2. At this stage in Sydney's history there is a clear need to focus this new development in centres (and along some corridors that need revitalising). Centres provide amenity and services and jobs, especially new knowledge economy jobs. Many centres in Sydney have rapidly grown like Parramatta into a genuinely urban centre with a full range of services. However many centres are inadequate, they do not have the population and jobs to make them a viable provider of amenity. Thus to direct development to centres will create many advantages. And there is a strong acceptance of the need for increased concentrations of activity in these centres by local governments. Partly this is in response to the need for change and better services in the centres and also in the need to avoid too much change in suburban areas. This means that the development focus for much of this new development is high density. And on the fringe it is essentially low density. This is the Sydney growth phase that we are in. Personally I hope that there is plenty of opportunity for medium density as well - perhaps along the Middle Suburb revitalisation corridors - as this is a speciality of Sydney with areas such as Paddington being world class examples of how to build such areas.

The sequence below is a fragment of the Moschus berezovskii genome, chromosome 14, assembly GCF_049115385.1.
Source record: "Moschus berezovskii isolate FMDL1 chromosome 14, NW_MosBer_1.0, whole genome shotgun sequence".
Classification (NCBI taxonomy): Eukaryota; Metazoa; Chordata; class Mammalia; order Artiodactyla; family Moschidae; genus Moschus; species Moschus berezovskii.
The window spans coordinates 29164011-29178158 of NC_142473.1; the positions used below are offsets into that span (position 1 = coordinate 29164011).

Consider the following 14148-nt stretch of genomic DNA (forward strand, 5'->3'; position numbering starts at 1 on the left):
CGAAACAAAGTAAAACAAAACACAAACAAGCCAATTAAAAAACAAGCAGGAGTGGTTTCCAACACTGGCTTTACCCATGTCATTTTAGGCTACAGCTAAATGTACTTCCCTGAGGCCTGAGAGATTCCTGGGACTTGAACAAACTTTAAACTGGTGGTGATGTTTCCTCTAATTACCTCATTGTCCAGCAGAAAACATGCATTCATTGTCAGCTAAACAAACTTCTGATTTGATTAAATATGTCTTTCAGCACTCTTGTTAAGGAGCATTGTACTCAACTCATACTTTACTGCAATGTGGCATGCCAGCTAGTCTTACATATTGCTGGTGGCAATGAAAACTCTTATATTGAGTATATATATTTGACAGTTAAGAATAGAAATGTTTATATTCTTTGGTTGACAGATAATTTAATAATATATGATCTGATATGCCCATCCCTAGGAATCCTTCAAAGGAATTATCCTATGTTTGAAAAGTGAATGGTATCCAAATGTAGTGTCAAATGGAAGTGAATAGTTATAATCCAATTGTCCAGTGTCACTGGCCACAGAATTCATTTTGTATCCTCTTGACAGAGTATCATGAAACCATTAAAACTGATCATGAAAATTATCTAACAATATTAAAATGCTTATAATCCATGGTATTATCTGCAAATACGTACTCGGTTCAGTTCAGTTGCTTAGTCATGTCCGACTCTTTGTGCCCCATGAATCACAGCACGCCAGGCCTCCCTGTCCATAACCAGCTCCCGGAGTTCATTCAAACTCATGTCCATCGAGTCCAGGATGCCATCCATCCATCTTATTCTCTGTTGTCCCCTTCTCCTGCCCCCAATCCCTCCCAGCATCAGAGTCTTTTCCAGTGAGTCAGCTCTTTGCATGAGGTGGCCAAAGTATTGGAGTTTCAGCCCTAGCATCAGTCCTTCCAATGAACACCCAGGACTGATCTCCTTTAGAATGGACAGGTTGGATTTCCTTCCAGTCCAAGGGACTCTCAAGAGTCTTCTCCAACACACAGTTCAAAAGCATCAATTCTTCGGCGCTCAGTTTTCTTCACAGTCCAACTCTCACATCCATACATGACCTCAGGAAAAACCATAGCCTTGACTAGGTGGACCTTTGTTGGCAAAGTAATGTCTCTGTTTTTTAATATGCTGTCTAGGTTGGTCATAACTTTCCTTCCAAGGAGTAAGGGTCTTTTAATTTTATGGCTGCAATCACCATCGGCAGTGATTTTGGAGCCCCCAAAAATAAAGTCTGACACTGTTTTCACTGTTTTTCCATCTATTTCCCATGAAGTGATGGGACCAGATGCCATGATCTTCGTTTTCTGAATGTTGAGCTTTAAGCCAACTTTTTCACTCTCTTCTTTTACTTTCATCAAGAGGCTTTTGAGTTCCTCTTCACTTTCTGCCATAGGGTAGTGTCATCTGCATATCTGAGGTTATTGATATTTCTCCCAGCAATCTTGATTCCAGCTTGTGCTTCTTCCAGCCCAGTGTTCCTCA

3. Infrastructure has not kept pace with the redevelopment of areas in the past decade. The pressure to move back into the city and centres is driven by the market as explained by the Marchetti Principle which shows that people do not like to spend more than one hour a day travelling - anywhere. Relocation to shorten travel times has been a feature of Sydney which is at the Marchetti limit in many areas. Not all infrastructure is stretched, eg community services in the arts are all better off after such development. But trains and buses and roads are all at capacity. So I want to end this contribution by asking what can we do about this situation?